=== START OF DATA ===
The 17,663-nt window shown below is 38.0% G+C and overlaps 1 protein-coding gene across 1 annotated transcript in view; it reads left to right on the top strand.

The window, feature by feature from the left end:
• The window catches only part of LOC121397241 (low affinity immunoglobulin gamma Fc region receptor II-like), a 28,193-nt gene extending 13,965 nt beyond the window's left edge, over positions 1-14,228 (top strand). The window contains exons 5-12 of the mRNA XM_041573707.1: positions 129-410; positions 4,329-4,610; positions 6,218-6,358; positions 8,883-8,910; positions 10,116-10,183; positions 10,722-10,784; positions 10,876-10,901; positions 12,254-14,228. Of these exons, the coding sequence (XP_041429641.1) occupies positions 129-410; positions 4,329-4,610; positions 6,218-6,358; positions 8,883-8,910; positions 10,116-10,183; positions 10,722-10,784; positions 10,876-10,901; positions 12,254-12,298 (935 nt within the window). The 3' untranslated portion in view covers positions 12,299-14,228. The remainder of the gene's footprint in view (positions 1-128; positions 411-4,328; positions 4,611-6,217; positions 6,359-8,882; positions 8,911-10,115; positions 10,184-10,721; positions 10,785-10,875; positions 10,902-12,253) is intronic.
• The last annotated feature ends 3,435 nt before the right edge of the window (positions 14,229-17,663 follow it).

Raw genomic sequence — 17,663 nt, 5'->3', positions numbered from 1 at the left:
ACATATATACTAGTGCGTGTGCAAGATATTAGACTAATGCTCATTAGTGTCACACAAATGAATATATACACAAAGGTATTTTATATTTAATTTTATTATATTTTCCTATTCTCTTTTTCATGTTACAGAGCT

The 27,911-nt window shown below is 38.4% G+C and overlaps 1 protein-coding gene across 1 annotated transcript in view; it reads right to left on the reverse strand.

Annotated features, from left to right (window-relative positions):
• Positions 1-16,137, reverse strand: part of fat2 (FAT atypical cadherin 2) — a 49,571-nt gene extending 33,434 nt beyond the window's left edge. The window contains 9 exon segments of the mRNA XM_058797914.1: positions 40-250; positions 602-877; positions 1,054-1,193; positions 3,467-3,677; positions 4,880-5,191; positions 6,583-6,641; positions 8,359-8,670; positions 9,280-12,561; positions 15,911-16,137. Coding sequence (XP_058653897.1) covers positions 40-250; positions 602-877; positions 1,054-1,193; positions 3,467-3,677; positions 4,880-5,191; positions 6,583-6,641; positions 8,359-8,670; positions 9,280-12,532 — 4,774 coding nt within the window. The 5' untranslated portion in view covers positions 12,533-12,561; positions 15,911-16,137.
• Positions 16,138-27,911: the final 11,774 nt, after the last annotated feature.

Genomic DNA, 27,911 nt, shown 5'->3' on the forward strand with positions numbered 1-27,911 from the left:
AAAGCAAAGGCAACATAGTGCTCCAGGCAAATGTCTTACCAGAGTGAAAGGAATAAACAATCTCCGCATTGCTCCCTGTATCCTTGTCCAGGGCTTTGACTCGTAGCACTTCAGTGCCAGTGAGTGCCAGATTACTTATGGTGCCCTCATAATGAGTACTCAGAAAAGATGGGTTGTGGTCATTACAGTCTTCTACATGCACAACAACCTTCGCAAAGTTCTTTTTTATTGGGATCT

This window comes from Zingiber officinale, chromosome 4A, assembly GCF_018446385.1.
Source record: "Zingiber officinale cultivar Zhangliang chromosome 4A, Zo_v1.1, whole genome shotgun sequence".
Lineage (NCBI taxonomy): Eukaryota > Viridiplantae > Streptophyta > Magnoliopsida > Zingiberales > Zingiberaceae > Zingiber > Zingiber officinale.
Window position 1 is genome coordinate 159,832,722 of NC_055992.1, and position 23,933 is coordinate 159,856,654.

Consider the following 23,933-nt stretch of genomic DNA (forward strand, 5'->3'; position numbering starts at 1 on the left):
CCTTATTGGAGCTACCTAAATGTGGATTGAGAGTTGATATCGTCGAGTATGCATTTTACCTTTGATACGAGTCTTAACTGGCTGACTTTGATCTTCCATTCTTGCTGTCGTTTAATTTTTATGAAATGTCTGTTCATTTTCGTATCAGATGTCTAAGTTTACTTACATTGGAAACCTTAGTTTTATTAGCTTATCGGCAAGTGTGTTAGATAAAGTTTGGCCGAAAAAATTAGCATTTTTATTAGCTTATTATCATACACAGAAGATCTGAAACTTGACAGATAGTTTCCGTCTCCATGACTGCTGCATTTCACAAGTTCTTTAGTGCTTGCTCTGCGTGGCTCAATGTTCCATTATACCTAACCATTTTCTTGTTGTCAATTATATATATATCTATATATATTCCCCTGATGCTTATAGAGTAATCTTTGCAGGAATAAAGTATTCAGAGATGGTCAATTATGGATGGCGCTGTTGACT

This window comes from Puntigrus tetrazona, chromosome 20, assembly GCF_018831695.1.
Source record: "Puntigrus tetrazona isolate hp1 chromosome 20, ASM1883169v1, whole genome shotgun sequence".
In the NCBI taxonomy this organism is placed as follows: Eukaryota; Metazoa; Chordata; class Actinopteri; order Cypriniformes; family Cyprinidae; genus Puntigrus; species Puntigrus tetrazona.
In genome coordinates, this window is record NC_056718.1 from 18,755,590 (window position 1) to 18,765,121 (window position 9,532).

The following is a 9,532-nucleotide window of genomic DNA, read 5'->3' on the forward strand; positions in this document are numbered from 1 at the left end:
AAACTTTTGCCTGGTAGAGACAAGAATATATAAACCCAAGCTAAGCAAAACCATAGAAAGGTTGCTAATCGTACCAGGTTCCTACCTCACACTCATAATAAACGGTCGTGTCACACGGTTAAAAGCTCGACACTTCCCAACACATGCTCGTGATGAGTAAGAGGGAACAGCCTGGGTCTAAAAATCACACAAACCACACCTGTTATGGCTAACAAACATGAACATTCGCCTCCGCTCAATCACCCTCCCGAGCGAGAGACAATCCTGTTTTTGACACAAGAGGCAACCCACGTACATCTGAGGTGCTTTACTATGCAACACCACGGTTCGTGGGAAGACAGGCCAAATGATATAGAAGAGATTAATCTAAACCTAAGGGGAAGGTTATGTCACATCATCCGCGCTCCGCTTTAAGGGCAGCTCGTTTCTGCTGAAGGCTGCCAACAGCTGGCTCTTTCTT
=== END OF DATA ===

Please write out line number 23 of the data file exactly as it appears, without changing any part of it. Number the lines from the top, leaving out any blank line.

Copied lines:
The following is a 9,532-nucleotide window of genomic DNA, read 5'->3' on the forward strand; positions in this document are numbered from 1 at the left end: